The purpose of the not-for-profit Aesthetic Realism Foundation is to meet the urgent need for people throughout America and the world to see each other and reality fairly. The means to that fairness is Aesthetic Realism, the philosophy founded in 1941 by Eli Siegel, American poet, critic, and educator. Located in SoHo, NYC, the foundation is a center for culture and kindness. It offers classes in the visual arts, poetry, music, anthropology, and more. There are public seminars, individual consultations, workshops for teachers, and thrilling dramatic and musical events. People of all ages understand themselves newly through the principles of Aesthetic Realism. Read more
Barbara McClung, Aesthetic Realism associate, writes:
As a new school year begins, it’s a great time to read Eli Siegel’s essay about “Books,” from his Children’s Guide to Parents and Other Matters. I’m a parent and a NYC elementary school teacher, and I love this essay! It’s been so useful to me in showing the meaning that reading and books have, and in enabling young people to see books as their friends.
Reading the essay with my students has made them able to think more about the feelings of characters in a book,…
Terrain Gallery Anniversary Exhibition
Celebrating the Life & Art of
Feb. 24th—Oct. 12, 2019
REGISTRATION for the Fall 2019 semester of classes: Tuesday, Sep 3 – Friday, Sep 13.
Classes in Poetry, Music, Art, Education, Singing, Anthropology, Film Studies & more. For information, click here.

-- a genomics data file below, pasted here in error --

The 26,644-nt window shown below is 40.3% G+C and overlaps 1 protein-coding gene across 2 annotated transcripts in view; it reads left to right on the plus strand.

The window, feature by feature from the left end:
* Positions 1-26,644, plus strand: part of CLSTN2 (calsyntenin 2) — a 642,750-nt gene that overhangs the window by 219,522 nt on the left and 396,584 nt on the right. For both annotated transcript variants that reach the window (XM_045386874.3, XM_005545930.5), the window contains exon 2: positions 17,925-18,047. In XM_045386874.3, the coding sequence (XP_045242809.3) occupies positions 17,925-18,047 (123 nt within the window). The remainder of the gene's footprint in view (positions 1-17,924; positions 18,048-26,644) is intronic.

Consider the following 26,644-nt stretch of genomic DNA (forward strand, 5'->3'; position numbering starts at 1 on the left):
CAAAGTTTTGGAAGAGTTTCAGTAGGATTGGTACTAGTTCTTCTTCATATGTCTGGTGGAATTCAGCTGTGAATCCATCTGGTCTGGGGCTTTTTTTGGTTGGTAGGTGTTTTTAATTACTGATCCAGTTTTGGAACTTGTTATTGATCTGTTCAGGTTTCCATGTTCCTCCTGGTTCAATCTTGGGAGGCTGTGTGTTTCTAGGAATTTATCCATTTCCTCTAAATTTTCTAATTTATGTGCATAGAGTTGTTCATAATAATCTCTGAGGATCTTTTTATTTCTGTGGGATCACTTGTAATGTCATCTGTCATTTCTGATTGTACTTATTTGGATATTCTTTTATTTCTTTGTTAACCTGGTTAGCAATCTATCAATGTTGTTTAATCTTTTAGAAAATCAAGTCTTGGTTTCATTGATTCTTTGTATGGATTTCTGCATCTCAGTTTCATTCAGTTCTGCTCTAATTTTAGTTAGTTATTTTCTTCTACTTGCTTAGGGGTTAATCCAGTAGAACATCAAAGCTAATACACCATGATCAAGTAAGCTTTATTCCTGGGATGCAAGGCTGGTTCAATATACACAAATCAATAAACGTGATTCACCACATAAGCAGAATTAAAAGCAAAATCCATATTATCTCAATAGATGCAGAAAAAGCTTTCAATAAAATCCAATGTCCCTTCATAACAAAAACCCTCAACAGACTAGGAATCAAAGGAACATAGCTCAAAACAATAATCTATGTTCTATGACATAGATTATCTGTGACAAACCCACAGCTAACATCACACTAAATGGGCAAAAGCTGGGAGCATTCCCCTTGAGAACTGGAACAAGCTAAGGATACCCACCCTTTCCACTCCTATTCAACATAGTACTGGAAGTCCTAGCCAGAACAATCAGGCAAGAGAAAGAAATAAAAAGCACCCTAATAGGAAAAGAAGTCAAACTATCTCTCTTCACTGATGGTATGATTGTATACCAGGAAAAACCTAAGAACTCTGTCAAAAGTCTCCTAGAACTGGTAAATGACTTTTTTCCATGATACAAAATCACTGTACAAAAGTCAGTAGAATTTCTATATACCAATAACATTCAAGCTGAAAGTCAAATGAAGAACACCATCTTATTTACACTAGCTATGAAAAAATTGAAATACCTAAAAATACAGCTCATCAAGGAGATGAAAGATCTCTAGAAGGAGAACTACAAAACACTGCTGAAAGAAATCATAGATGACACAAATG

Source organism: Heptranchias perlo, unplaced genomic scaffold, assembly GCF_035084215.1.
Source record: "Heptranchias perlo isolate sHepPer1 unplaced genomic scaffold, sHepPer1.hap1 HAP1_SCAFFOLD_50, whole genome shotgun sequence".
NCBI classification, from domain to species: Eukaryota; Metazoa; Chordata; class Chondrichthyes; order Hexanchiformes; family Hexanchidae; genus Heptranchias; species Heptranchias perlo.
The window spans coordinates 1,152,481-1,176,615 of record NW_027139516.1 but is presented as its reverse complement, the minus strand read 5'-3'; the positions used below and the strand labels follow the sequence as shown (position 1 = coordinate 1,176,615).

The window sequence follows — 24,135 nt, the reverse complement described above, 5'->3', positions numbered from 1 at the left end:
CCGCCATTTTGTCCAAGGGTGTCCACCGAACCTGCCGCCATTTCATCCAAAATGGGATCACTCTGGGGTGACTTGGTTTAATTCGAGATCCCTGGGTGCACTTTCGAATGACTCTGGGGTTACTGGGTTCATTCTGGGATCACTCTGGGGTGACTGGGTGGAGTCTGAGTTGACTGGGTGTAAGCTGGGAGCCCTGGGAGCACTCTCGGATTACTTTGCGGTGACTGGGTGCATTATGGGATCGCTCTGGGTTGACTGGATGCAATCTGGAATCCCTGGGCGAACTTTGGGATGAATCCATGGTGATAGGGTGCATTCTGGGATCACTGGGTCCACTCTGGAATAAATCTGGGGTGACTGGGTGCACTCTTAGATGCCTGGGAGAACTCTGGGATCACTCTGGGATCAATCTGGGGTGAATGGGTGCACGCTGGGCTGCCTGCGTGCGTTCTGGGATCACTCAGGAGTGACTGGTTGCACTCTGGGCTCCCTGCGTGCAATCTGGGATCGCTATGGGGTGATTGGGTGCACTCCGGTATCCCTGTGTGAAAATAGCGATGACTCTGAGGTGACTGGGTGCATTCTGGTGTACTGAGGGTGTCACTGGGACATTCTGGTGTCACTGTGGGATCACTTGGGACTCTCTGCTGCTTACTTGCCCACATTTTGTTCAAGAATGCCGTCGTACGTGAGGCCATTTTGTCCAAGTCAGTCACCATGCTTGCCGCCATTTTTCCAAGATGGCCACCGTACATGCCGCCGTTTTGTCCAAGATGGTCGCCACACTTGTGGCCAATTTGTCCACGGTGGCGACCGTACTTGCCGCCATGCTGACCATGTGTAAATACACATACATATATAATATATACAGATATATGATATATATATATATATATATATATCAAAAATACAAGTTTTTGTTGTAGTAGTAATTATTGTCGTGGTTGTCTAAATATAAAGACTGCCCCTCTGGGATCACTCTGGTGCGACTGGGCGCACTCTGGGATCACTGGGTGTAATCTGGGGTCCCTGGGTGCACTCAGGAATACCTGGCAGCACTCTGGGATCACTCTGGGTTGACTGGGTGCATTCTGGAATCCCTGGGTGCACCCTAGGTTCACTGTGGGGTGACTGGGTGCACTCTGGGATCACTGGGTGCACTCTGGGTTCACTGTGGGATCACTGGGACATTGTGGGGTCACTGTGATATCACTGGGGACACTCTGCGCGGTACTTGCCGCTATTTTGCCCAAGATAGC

Save the Date
Saturday, October 26, 7:30 – 11:30 PM
Aesthetic Realism Foundation Gala Benefit!
Featuring a wonderful Cabaret! With an exciting Silent Auction
Watch for details!
You’ll be thrilled to read this letter by Devorah Tarrow. She tells about the Aesthetic Realism Foundation’s great, good effect on people of all ages as she writes about our Outreach events—and more!
“I am Devorah Tarrow, Aesthetic Realism consultant, sociologist, and Director of Outreach for the Aesthetic Realism Foundation, the most valuable and exciting educational institution in America.
“Aesthetic Realism…has the answers to the most pressing national matters—youth violence, failing education, the horrible prejudice and economic injustice that make for so much suffering. [It] also answers the biggest questions in people’s personal lives—including How can I really like myself?…” more
See this stirring film of Eli Siegel’s Nation prize-winning poem “Hot Afternoons Have Been in Montana.” Historian Howard Zinn said of it:
“Ken Kimmelman’s reproduction, on film, of Eli Siegel’s magisterial poem, is an extraordinary achievement. It matches, in its visual beauty, the elegance of Siegel’s words, and adds the dimension of stunning imagery to an already profound work of art.”